Friday, July 25, 2014

Slow Days in July

Just a few random pictures I took with my phone over the week.  My best friend and I were downtown eating and trolling through the open-air market and other historical sites when we remembered that we hadn't taken any pictures.  Combine that with my forgetfulness for writing this week's events down in my journal, and I decided to just post a few pictures on the blog as a means of cheating.

These lofts are kind of a dream home of mine.  I have a vision board, but this place isn't up there yet.  Nonetheless, it's at the forefront of my desires.  If PCH sent me a check (or I made good money from doing what I love), I would vouch for a top floor corner unit facing West.  Lots of natural air and light.

I always tell people that staying here would be the one reason to keep me in town while my heart sings to move Westward or three hours East (again).  Still, I really am fond of this dream I have of staying in this place.  For at least a year!

While it is terribly small and slow, I love my city's downtown area.  It's filled with not only historical homes/buildings, but also little alleyways and nooks perfect for exploring on foot.  Not to mention areas of cobbled road.  Oh, and ghosts!  Nevertheless, the area is growing every day.  The detective story I started writing two years ago takes place in a fictional downtown inspired by my own.

The building on the right was built in 1821 for cotton traders.  It's now a restaurant where you can get crispy skinned gulf red snapper for $31.  Needless to say, I just admire the building as I walk along.

A small area of historical homes and stores preserved as a museum and touring location.  If you're from here, chances are you took a field trip out here in the third grade.

The building we're standing on is where in July of 2004 (ten years ago exact) I went to apply for a job as an extra in a movie that was filming in our city.  For two long days I worked toward my screen "debut" as a military man waiting to board a train.  I got sprayed with a hosepipe as a form of rain, and ate Salisbury steak underneath a tent separate from the leading actors–which included Gabrielle Union and Billy Dee Williams.  That was super cool!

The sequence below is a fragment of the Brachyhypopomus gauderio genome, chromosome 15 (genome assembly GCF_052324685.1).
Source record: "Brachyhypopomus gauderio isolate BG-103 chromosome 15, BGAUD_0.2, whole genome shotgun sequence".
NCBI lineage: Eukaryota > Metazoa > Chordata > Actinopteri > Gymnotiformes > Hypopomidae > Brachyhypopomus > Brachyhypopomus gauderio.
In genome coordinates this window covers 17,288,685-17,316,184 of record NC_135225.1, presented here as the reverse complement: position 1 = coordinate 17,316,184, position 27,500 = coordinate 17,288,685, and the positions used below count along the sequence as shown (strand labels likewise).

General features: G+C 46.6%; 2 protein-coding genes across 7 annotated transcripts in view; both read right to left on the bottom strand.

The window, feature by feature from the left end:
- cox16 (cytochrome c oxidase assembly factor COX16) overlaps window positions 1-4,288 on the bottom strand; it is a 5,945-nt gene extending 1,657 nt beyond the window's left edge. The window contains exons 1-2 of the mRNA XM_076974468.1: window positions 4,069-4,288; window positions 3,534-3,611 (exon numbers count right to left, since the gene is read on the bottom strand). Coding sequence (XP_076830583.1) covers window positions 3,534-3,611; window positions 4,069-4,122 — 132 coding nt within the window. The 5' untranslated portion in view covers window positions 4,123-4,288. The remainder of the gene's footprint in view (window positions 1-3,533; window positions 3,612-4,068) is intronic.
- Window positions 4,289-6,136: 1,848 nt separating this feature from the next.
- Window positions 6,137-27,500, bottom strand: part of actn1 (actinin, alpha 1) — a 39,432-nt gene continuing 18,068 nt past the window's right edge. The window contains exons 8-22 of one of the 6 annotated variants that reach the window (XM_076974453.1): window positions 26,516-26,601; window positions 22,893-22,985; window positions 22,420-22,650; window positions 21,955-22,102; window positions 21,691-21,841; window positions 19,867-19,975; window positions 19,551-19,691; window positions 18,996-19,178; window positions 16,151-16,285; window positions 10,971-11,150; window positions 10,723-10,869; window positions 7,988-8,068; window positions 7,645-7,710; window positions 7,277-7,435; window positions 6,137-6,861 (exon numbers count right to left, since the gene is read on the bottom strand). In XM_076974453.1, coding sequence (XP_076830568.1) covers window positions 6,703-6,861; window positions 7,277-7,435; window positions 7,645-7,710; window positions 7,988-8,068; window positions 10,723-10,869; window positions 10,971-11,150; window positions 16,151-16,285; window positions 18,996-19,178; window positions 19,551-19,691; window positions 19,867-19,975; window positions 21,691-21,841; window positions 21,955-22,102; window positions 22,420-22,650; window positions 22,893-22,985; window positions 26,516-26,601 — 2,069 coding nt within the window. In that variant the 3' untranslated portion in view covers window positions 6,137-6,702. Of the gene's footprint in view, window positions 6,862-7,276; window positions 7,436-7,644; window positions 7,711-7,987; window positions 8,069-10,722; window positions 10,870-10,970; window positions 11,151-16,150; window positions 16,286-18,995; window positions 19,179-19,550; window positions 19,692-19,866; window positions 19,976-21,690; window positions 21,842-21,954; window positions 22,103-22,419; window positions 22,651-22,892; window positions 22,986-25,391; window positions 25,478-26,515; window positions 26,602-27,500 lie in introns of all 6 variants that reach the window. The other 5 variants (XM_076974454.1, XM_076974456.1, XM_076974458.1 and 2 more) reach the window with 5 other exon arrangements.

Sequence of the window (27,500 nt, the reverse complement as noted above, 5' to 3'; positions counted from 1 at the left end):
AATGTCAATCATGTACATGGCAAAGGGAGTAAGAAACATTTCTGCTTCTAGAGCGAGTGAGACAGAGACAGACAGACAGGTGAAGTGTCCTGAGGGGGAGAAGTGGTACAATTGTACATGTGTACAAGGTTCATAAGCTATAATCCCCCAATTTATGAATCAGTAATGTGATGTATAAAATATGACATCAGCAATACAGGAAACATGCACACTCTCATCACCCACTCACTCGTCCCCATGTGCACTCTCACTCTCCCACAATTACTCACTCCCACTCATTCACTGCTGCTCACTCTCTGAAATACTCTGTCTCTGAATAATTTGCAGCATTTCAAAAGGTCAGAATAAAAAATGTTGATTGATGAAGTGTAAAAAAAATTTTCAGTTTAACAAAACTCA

A month or so later, I got a $110 check for my work.  It was a check that I desperately needed at the time because I didn't have a job.  In any regard, being an extra in a movie was a great and treasured event.

That's all I got for now.  Thanks, everyone for stopping by.  I really didn't want to let this pictures stay tucked away in my phone. (^_^)

A Little Gladstone

Book three in Max Gladstone's The Craft Sequence series (I'm hoping his publisher offered him another contract) has finally arrived at my doorstep! Yippee! Right on time, because I'm more than halfway done with book two, Two Serpents Rise.  (Update: I'm done with it.) Thinking today is a good day to relax and finish it, especially after another day at the 9-5. However, I don't think I'm going to go right into Full Fathom Five afterwards. I want Gladstone's world to simmer for a minute.

You know... it's really interesting. The reason I picked up Gladstone's first book [Three Parts Dead] was because the cover featured a woman of color. Mix that with the genre he writes in (which is a blend of sci-fi and fantasy... among further genre-blending), and I was sold. Immediately, I became determined to get to know him and his work. With the passing of Octavia Butler and L. A. Banks (to name a few), it's not common to find this kind of diversity in sci-fi/fantasy novels. At least not to the extent that the lead character is of an ethnic flavor. Nonetheless, the reason I mentioned diversity and covers is because Full Fathom Five features an Asian woman alongside a black woman–my definitive fantasy combination. Which is no surprise when you consider how Toni Morrison and Amy Tan are my absolute favorite authors! Funny, eh?

First book in Gladstone's Craft Sequence series.  See the cover?  That's Tara!

Happy Reading, everyone!

Monday, July 21, 2014

Unbox Me

Here we go.  Time to unbox the latest batch of BookOutlet books.  I suppose I can't resist a deal, and saving $10 when you spend a total of $30 is too good a deal to ignore.  Especially when the books are less than $7.  So you can look at it two ways: either you're getting free shipping or a free book.  Makes no difference.  You must indulge yourself!

Freshly opened and free of packing paper (and mysteriously missing a packing slip).  I'm already super excited at this point.  I like how BookOutlet always makes it seems like there are less books than you actually ordered.  But still, I can already tell I'll need to rearrange my bookshelves again.  Including placing the remainders of my last order off my desk and somewhere appropriate until I find the mood to read them.

As I mentioned in a recent POST, I finished the first book [Hotel Paradise] in Martha Grimes's Emma Graham series.  Immediately, I just had to have the remaining three books in Emma's series.  Like... it was that serious.  So I'm happy I found them all in one go!  The series order goes as: Hotel Paradise, Cold Flat Junction, Belle Ruin, and Fadeaway Girl.  Still, I'm going to wait before I jump into book two.  I have to catch up on another author first, then it's back to Emma Graham's world.